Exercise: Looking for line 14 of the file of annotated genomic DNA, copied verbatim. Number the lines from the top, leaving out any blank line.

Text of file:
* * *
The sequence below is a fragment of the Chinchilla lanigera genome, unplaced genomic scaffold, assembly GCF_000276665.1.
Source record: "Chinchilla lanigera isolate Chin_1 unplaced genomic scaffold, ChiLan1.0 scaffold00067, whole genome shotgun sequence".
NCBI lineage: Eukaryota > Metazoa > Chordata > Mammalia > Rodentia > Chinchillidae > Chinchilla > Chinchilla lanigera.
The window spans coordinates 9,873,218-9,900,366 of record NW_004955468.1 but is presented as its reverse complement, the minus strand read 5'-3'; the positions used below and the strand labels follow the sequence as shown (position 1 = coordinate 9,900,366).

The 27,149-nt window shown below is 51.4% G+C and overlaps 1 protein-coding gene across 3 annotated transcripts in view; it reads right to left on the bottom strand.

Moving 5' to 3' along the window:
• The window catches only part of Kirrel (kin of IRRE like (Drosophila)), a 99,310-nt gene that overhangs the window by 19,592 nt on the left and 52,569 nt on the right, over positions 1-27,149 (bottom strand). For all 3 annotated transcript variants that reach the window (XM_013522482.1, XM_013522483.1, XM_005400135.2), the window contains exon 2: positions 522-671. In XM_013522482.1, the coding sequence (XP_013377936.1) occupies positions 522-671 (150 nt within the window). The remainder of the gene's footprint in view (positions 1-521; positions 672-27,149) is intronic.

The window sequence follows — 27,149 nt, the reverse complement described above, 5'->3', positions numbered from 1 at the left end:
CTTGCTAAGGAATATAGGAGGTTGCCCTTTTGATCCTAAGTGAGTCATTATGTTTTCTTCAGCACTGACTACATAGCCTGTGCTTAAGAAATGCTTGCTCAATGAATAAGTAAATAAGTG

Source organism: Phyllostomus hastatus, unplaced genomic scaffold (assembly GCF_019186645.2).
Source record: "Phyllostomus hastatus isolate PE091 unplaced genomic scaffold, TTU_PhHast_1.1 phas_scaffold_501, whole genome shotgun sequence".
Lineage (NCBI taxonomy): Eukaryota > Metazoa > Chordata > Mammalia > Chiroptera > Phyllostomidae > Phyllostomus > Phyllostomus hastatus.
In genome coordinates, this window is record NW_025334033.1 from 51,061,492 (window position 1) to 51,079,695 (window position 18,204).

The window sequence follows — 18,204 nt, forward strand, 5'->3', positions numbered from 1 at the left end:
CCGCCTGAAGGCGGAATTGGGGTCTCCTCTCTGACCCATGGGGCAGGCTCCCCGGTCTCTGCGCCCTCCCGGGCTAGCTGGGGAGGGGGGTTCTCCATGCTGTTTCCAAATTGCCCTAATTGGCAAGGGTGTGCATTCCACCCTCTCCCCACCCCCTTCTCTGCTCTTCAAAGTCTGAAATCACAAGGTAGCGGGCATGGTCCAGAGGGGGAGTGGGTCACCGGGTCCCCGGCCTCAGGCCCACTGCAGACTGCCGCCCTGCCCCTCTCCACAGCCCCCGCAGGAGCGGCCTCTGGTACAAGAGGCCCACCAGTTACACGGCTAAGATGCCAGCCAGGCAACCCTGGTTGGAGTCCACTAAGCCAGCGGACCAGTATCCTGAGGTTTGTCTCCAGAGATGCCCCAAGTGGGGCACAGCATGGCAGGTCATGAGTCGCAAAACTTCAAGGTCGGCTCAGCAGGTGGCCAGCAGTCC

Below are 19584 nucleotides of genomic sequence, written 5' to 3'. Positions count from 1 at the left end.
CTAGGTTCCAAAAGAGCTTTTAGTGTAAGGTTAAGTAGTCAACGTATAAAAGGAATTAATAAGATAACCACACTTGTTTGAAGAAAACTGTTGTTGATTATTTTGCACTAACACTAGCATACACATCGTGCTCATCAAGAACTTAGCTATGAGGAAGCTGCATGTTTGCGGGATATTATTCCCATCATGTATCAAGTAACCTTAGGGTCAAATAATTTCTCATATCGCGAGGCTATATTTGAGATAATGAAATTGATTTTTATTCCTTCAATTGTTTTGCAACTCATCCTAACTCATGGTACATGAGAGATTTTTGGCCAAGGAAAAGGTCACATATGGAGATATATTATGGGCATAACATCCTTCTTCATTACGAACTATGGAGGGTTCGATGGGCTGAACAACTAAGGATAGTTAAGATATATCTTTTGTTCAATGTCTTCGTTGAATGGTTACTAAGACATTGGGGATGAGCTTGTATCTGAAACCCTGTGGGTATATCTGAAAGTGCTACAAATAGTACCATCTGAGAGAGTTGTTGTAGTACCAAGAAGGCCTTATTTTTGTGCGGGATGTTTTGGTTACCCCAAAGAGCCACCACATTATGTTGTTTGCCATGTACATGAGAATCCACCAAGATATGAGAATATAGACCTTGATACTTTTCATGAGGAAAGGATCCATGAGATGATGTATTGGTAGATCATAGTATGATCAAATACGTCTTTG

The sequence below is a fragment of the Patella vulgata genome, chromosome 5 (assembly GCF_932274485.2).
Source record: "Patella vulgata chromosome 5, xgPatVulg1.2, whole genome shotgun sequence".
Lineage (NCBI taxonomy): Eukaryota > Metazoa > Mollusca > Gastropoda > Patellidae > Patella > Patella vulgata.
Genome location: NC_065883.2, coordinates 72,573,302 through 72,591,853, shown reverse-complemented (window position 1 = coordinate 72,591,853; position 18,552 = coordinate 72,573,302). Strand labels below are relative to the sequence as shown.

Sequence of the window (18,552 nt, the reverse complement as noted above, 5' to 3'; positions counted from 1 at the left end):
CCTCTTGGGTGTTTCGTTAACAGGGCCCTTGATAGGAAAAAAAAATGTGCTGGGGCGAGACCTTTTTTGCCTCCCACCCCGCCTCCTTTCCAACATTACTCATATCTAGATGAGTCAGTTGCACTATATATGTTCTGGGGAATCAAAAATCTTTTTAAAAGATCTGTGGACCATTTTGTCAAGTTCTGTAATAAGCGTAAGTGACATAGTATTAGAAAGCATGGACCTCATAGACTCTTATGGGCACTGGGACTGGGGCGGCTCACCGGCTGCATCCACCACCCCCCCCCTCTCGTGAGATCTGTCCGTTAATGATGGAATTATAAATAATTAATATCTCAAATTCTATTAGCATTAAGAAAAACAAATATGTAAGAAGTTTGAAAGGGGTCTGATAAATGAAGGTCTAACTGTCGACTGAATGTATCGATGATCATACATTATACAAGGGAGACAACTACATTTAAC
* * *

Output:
The window sequence follows — 18,204 nt, forward strand, 5'->3', positions numbered from 1 at the left end: